Anyone with solid writing skills, a healthy work ethic, a laptop, and a plan can become a freelance writer.
Which is pretty awesome news, right? Freelance writing is a great side project or full-time career: It’s fun, it’s flexible, and it can even be lucrative.
Since you’ve still reading, I’ll assume you’ve already got the skills, worth ethic, and computer. So now you just have to check out your five-step plan.
Step 1: Make a Website
An online portfolio is crucial if you want to make it as a freelancer. First, it gives you an instant credibility boost—distinguishing you from everyone out there without sites.
Second, it allows you to form a personal connection with potential clients through your About page, pictures, and miscellaneous copy. People are more likely to hire you if they feel like they know you.
Third, and most importantly, a site gives your visitors a feel for your writing ability and range. Most applications for writing jobs call for (at most) three writing samples. However, on your site, you can link to as many pieces as you’d like.
Since you’re just starting out, you may not have very many (or any) published articles. That’s OK! I suggest publishing on a free platform like Medium or LinkedIn Pulse (if appropriate) and linking to that. Once you’ve gotten more established, you can replace these pieces with ones you’ve been paid for.
Psst: Check out our guide to building a personal site in 60 minutes !
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Step 2: Come Up With Your Targets
Grab a sheet of paper and draw a line down the middle.
On one side, write the names of the publications or clients that you think you could score right now. Hint: They’re probably not super well-known or high-paying gigs.
On the other side, write down outlets you want to write or work for someday . That could include The New York Times , Vox, “someone who pays me a dollar per word”—anyone you want! Don’t feel like you need to be realistic.
This exercise may feel a little silly, but it’s played a bigger role in my success than anything else. I constantly pitch the publications on the right (more on that in the next step) and scheme about how I could write for the publications on the left.
And as time goes on, I update the “right now” publications to reflect my greater experience and qualifications. Eventually, I want to have one column: a dream list of publications that I can realistically pitch.
Step 3: Pitch, Pitch, Pitch
But back to the present. Now that you have a list of people you believe would hire you, it’s time to pitch them. Make sure to check for a “pitch” policy on the publication or company site, since everyone likes to do things a little differently.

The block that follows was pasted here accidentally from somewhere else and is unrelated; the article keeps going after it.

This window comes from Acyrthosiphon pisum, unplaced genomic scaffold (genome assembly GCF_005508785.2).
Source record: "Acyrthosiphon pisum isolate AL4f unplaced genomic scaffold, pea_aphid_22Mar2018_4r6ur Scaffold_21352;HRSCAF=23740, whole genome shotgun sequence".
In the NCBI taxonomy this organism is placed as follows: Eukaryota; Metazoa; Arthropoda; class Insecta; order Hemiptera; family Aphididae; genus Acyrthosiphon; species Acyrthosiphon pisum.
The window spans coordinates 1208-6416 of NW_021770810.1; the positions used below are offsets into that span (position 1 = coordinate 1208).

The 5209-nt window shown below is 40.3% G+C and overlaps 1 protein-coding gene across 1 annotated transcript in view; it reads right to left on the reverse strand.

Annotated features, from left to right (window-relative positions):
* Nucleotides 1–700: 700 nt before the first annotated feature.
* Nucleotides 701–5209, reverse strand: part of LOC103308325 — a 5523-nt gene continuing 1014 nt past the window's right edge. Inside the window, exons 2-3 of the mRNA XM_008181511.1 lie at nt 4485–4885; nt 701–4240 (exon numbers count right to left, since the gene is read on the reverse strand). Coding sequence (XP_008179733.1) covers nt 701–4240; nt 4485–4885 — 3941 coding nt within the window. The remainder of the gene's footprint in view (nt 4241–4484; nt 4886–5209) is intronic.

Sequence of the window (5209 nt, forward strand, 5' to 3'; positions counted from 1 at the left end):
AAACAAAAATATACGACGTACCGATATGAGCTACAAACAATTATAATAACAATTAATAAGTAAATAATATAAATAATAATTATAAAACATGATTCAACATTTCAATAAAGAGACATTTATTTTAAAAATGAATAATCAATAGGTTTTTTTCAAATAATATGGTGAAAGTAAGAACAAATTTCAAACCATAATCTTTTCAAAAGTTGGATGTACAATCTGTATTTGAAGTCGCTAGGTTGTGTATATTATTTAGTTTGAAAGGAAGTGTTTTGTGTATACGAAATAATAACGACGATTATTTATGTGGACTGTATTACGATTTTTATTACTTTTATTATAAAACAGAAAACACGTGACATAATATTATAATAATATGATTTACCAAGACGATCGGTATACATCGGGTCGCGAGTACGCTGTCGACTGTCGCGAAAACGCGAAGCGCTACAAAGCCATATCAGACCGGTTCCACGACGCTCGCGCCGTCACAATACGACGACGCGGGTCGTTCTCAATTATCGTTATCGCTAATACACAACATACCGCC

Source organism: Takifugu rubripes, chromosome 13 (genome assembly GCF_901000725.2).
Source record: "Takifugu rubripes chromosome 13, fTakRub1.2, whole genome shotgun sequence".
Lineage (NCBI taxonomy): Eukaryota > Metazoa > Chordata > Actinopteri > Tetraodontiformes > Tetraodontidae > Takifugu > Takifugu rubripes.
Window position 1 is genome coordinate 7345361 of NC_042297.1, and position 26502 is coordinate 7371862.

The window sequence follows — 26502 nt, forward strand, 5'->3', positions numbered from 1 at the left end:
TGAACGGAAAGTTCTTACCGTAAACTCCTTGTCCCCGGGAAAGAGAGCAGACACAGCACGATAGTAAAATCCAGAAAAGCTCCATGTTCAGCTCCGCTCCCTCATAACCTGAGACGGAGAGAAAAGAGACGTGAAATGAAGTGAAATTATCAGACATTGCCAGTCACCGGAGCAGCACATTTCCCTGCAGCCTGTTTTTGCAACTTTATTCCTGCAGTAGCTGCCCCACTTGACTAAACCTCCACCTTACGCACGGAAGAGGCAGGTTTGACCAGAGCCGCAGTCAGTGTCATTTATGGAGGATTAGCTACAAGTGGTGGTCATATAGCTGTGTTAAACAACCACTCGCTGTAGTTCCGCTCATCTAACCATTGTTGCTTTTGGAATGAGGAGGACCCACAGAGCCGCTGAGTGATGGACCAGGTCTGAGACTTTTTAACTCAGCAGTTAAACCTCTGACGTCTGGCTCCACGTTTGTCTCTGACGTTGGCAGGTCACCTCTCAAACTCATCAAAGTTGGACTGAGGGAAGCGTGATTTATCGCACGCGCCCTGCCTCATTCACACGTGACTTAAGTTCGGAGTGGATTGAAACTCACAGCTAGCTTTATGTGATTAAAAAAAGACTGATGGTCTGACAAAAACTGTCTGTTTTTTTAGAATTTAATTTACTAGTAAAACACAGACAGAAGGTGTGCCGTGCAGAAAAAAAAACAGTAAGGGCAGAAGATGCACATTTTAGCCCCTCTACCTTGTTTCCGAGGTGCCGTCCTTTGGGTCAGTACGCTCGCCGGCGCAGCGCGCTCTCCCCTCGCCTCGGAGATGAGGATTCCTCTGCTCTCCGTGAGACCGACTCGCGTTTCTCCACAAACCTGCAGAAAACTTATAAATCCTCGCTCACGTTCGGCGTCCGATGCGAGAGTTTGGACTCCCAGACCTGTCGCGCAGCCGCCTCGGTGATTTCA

This may sound obvious, but follow every pitch rule to the letter. Does the editor want your resume and a two-paragraph overview of the piece, including approximate word count, sources, and how long it’ll take you to complete? Make sure you’ve got all that. Take time to read through the small print and see if you should follow up with specific editors, and if and when you can shop around the same idea to other places.
It’s okay if you’re rejected; in fact, it’s totally normal! Out of every five pitches I sent in my early days, one would be accepted.
And don’t be afraid to continue pitching a publication that’s rejecting you. Ask the editor if he or she has any feedback, try to refine your pitches to make them more relevant, and keep up with the site so you learn its tone and style.
Step 4: Contact Other Writers
Freelancing may be considered solitary work, but other writers are your secret weapon. Imagine you’ve always wanted to write for The Daily Muse , but you haven’t had any luck sending in pitches . (True story: I pitched The Muse twice to no avail before being hired as an editorial intern!)
If I were you, I’d find my favorite Muse writer, hunt him or her down on social media, and send a quick message.
To give you an idea:
I absolutely love your social media and app articles on The Muse! And since you’re such a great writer, I was wondering if you had any insight on what The Muse editors are looking for. I’ve pitched them a couple times and haven’t had any luck. Any feedback on style, topic, length, etc. would be much appreciated!
This technique has allowed me to get very specific info on what the publication wants. It’s also gotten me editor email addresses (and even some introductions!).
Step 5: Specialize
The fantastic thing about specializing is that the process will reverse itself: Instead of you asking other people to hire you, other people will seek you out.
(Note: This generally doesn’t apply to magazines and newspapers. I’m referring to online publications, marketers who want you to write for their blog, and people looking for website copy.)
Over time, you’ll probably notice yourself gravitating toward certain topics. Invest time and research into these topics—before you know it, they’ll be your specialties.
Some writers worry they’ll “limit themselves” if they specialize. Not true! You can apply your expertise to so many fields.
For example, one of my specialties is podcasts. Here’s a curated list of podcast-themed articles I’ve written for four difference audiences: freelancers, inbound marketers, entrepreneurs, and professionals.
- 6 Podcasts Every Freelancer Should Listen To
- 19+ Free Tools to Start Your Podcast From Scratch
- The Definitive Guide to Podcasts
- 3 Career Lessons From the StartUp Podcast
As you can see, even though this initially seem like a pretty niche topic, I’ve found ways to make it work for a few different verticals.
I’m always happy to help freelance writers—whether you’ve been writing for 10 months or 10 years. Tweet at me for advice, feedback, or even if you want to share a published piece you’re proud of!